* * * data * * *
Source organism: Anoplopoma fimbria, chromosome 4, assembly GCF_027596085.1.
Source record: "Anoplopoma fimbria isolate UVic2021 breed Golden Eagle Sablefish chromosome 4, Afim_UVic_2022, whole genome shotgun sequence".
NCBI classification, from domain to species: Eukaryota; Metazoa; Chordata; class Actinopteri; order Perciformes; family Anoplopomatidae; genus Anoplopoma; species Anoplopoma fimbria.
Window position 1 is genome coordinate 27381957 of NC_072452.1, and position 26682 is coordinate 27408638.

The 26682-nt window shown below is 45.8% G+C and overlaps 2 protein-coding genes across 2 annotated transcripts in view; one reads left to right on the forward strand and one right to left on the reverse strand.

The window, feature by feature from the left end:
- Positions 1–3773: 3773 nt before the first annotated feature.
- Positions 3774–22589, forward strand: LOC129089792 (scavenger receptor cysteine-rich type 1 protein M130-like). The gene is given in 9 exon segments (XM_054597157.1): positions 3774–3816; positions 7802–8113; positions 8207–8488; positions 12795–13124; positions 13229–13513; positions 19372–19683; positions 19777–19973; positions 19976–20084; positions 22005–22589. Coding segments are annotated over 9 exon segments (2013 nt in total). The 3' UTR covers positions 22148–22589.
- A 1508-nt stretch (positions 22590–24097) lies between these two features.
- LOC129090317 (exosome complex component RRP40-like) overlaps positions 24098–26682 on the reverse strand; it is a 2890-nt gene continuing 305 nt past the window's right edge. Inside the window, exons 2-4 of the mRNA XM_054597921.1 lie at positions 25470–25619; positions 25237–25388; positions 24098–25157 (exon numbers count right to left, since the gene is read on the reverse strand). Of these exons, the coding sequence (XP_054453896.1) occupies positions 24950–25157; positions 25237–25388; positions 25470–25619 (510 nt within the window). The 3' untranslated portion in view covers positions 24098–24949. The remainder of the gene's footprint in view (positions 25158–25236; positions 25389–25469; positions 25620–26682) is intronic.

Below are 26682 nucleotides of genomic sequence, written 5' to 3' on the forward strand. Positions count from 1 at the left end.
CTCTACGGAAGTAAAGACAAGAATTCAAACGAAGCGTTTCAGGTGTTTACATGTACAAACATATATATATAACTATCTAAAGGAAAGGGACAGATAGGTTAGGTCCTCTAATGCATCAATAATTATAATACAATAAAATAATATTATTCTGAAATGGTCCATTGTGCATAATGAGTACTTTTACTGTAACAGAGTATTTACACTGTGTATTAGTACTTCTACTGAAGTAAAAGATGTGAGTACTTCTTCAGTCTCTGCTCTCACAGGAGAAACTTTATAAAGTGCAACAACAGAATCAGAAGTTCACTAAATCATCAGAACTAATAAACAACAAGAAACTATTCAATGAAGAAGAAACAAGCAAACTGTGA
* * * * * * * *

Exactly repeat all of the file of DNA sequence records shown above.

Source organism: Anoplopoma fimbria, chromosome 4, assembly GCF_027596085.1.
Source record: "Anoplopoma fimbria isolate UVic2021 breed Golden Eagle Sablefish chromosome 4, Afim_UVic_2022, whole genome shotgun sequence".
NCBI classification, from domain to species: Eukaryota; Metazoa; Chordata; class Actinopteri; order Perciformes; family Anoplopomatidae; genus Anoplopoma; species Anoplopoma fimbria.
Window position 1 is genome coordinate 27381957 of NC_072452.1, and position 26682 is coordinate 27408638.

The 26682-nt window shown below is 45.8% G+C and overlaps 2 protein-coding genes across 2 annotated transcripts in view; one reads left to right on the forward strand and one right to left on the reverse strand.

The window, feature by feature from the left end:
- Positions 1–3773: 3773 nt before the first annotated feature.
- Positions 3774–22589, forward strand: LOC129089792 (scavenger receptor cysteine-rich type 1 protein M130-like). The gene is given in 9 exon segments (XM_054597157.1): positions 3774–3816; positions 7802–8113; positions 8207–8488; positions 12795–13124; positions 13229–13513; positions 19372–19683; positions 19777–19973; positions 19976–20084; positions 22005–22589. Coding segments are annotated over 9 exon segments (2013 nt in total). The 3' UTR covers positions 22148–22589.
- A 1508-nt stretch (positions 22590–24097) lies between these two features.
- LOC129090317 (exosome complex component RRP40-like) overlaps positions 24098–26682 on the reverse strand; it is a 2890-nt gene continuing 305 nt past the window's right edge. Inside the window, exons 2-4 of the mRNA XM_054597921.1 lie at positions 25470–25619; positions 25237–25388; positions 24098–25157 (exon numbers count right to left, since the gene is read on the reverse strand). Of these exons, the coding sequence (XP_054453896.1) occupies positions 24950–25157; positions 25237–25388; positions 25470–25619 (510 nt within the window). The 3' untranslated portion in view covers positions 24098–24949. The remainder of the gene's footprint in view (positions 25158–25236; positions 25389–25469; positions 25620–26682) is intronic.

Below are 26682 nucleotides of genomic sequence, written 5' to 3' on the forward strand. Positions count from 1 at the left end.
CTCTACGGAAGTAAAGACAAGAATTCAAACGAAGCGTTTCAGGTGTTTACATGTACAAACATATATATATAACTATCTAAAGGAAAGGGACAGATAGGTTAGGTCCTCTAATGCATCAATAATTATAATACAATAAAATAATATTATTCTGAAATGGTCCATTGTGCATAATGAGTACTTTTACTGTAACAGAGTATTTACACTGTGTATTAGTACTTCTACTGAAGTAAAAGATGTGAGTACTTCTTCAGTCTCTGCTCTCACAGGAGAAACTTTATAAAGTGCAACAACAGAATCAGAAGTTCACTAAATCATCAGAACTAATAAACAACAAGAAACTATTCAATGAAGAAGAAACAAGCAAACTGTGA